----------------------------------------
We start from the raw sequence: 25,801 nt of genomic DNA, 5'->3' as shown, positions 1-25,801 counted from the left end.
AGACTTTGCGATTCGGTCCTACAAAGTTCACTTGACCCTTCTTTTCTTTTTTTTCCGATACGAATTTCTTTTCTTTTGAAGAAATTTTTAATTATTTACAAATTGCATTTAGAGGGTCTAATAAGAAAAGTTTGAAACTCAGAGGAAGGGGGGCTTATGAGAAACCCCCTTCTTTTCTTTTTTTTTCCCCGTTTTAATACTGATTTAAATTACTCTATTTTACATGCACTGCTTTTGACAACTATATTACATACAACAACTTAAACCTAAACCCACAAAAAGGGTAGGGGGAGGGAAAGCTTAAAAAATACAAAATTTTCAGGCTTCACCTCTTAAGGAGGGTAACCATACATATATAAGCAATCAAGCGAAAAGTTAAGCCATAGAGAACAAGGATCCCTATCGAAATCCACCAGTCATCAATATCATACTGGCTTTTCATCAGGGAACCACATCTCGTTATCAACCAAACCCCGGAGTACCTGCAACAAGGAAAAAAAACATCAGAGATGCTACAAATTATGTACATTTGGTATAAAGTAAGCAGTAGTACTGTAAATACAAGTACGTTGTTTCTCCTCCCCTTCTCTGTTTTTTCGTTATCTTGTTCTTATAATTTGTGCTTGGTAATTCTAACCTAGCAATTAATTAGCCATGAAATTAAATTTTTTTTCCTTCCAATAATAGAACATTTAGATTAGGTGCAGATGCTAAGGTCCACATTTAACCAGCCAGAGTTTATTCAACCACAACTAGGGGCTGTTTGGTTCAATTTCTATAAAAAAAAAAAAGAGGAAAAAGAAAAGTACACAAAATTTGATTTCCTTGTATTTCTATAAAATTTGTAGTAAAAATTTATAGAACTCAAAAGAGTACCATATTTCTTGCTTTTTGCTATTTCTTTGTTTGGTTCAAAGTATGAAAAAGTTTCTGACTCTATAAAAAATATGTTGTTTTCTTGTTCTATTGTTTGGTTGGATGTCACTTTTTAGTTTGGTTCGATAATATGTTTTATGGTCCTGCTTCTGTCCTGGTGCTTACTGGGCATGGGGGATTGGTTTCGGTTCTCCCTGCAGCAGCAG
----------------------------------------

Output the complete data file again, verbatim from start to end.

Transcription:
We start from the raw sequence: 25,801 nt of genomic DNA, 5'->3' as shown, positions 1-25,801 counted from the left end.
AGACTTTGCGATTCGGTCCTACAAAGTTCACTTGACCCTTCTTTTCTTTTTTTTCCGATACGAATTTCTTTTCTTTTGAAGAAATTTTTAATTATTTACAAATTGCATTTAGAGGGTCTAATAAGAAAAGTTTGAAACTCAGAGGAAGGGGGGCTTATGAGAAACCCCCTTCTTTTCTTTTTTTTTCCCCGTTTTAATACTGATTTAAATTACTCTATTTTACATGCACTGCTTTTGACAACTATATTACATACAACAACTTAAACCTAAACCCACAAAAAGGGTAGGGGGAGGGAAAGCTTAAAAAATACAAAATTTTCAGGCTTCACCTCTTAAGGAGGGTAACCATACATATATAAGCAATCAAGCGAAAAGTTAAGCCATAGAGAACAAGGATCCCTATCGAAATCCACCAGTCATCAATATCATACTGGCTTTTCATCAGGGAACCACATCTCGTTATCAACCAAACCCCGGAGTACCTGCAACAAGGAAAAAAAACATCAGAGATGCTACAAATTATGTACATTTGGTATAAAGTAAGCAGTAGTACTGTAAATACAAGTACGTTGTTTCTCCTCCCCTTCTCTGTTTTTTCGTTATCTTGTTCTTATAATTTGTGCTTGGTAATTCTAACCTAGCAATTAATTAGCCATGAAATTAAATTTTTTTTCCTTCCAATAATAGAACATTTAGATTAGGTGCAGATGCTAAGGTCCACATTTAACCAGCCAGAGTTTATTCAACCACAACTAGGGGCTGTTTGGTTCAATTTCTATAAAAAAAAAAAAGAGGAAAAAGAAAAGTACACAAAATTTGATTTCCTTGTATTTCTATAAAATTTGTAGTAAAAATTTATAGAACTCAAAAGAGTACCATATTTCTTGCTTTTTGCTATTTCTTTGTTTGGTTCAAAGTATGAAAAAGTTTCTGACTCTATAAAAAATATGTTGTTTTCTTGTTCTATTGTTTGGTTGGATGTCACTTTTTAGTTTGGTTCGATAATATGTTTTATGGTCCTGCTTCTGTCCTGGTGCTTACTGGGCATGGGGGATTGGTTTCGGTTCTCCCTGCAGCAGCAG